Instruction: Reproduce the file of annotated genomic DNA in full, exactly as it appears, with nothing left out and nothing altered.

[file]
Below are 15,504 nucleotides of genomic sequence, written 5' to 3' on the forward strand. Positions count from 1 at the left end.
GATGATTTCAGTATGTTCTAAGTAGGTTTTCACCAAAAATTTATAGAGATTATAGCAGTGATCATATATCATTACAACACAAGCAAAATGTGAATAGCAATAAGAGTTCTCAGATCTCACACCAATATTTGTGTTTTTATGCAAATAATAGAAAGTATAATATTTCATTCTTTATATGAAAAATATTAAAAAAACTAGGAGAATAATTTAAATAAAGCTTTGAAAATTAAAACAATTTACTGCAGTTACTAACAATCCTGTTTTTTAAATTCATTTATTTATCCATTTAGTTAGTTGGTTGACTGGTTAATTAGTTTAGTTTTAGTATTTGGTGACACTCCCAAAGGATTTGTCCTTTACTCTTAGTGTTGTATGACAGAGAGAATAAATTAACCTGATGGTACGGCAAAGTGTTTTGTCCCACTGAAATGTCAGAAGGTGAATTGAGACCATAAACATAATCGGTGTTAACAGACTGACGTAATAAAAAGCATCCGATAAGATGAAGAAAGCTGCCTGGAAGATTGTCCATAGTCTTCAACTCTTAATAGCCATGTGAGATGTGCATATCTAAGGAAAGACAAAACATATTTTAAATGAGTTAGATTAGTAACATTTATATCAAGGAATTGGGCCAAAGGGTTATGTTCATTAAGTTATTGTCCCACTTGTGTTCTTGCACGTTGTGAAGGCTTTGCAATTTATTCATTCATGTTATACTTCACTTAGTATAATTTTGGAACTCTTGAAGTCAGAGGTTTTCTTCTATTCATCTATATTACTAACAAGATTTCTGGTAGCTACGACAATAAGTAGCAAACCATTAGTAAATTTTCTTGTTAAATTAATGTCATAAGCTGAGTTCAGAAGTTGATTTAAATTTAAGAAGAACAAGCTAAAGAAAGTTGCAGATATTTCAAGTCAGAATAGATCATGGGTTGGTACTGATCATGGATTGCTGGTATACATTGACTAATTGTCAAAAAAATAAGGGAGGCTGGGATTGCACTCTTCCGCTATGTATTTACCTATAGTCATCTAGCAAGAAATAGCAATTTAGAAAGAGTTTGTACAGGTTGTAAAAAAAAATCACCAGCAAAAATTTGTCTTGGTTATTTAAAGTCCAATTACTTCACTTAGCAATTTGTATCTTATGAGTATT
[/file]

Below are 15,504 nucleotides of genomic sequence, written 5' to 3' on the forward strand. Positions count from 1 at the left end.
GATGATTTCAGTATGTTCTAAGTAGGTTTTCACCAAAAATTTATAGAGATTATAGCAGTGATCATATATCATTACAACACAAGCAAAATGTGAATAGCAATAAGAGTTCTCAGATCTCACACCAATATTTGTGTTTTTATGCAAATAATAGAAAGTATAATATTTCATTCTTTATATGAAAAATATTAAAAAAACTAGGAGAATAATTTAAATAAAGCTTTGAAAATTAAAACAATTTACTGCAGTTACTAACAATCCTGTTTTTTAAATTCATTTATTTATCCATTTAGTTAGTTGGTTGACTGGTTAATTAGTTTAGTTTTAGTATTTGGTGACACTCCCAAAGGATTTGTCCTTTACTCTTAGTGTTGTATGACAGAGAGAATAAATTAACCTGATGGTACGGCAAAGTGTTTTGTCCCACTGAAATGTCAGAAGGTGAATTGAGACCATAAACATAATCGGTGTTAACAGACTGACGTAATAAAAAGCATCCGATAAGATGAAGAAAGCTGCCTGGAAGATTGTCCATAGTCTTCAACTCTTAATAGCCATGTGAGATGTGCATATCTAAGGAAAGACAAAACATATTTTAAATGAGTTAGATTAGTAACATTTATATCAAGGAATTGGGCCAAAGGGTTATGTTCATTAAGTTATTGTCCCACTTGTGTTCTTGCACGTTGTGAAGGCTTTGCAATTTATTCATTCATGTTATACTTCACTTAGTATAATTTTGGAACTCTTGAAGTCAGAGGTTTTCTTCTATTCATCTATATTACTAACAAGATTTCTGGTAGCTACGACAATAAGTAGCAAACCATTAGTAAATTTTCTTGTTAAATTAATGTCATAAGCTGAGTTCAGAAGTTGATTTAAATTTAAGAAGAACAAGCTAAAGAAAGTTGCAGATATTTCAAGTCAGAATAGATCATGGGTTGGTACTGATCATGGATTGCTGGTATACATTGACTAATTGTCAAAAAAATAAGGGAGGCTGGGATTGCACTCTTCCGCTATGTATTTACCTATAGTCATCTAGCAAGAAATAGCAATTTAGAAAGAGTTTGTACAGGTTGTAAAAAAAAATCACCAGCAAAAATTTGTCTTGGTTATTTAAAGTCCAATTACTTCACTTAGCAATTTGTATCTTATGAGTATT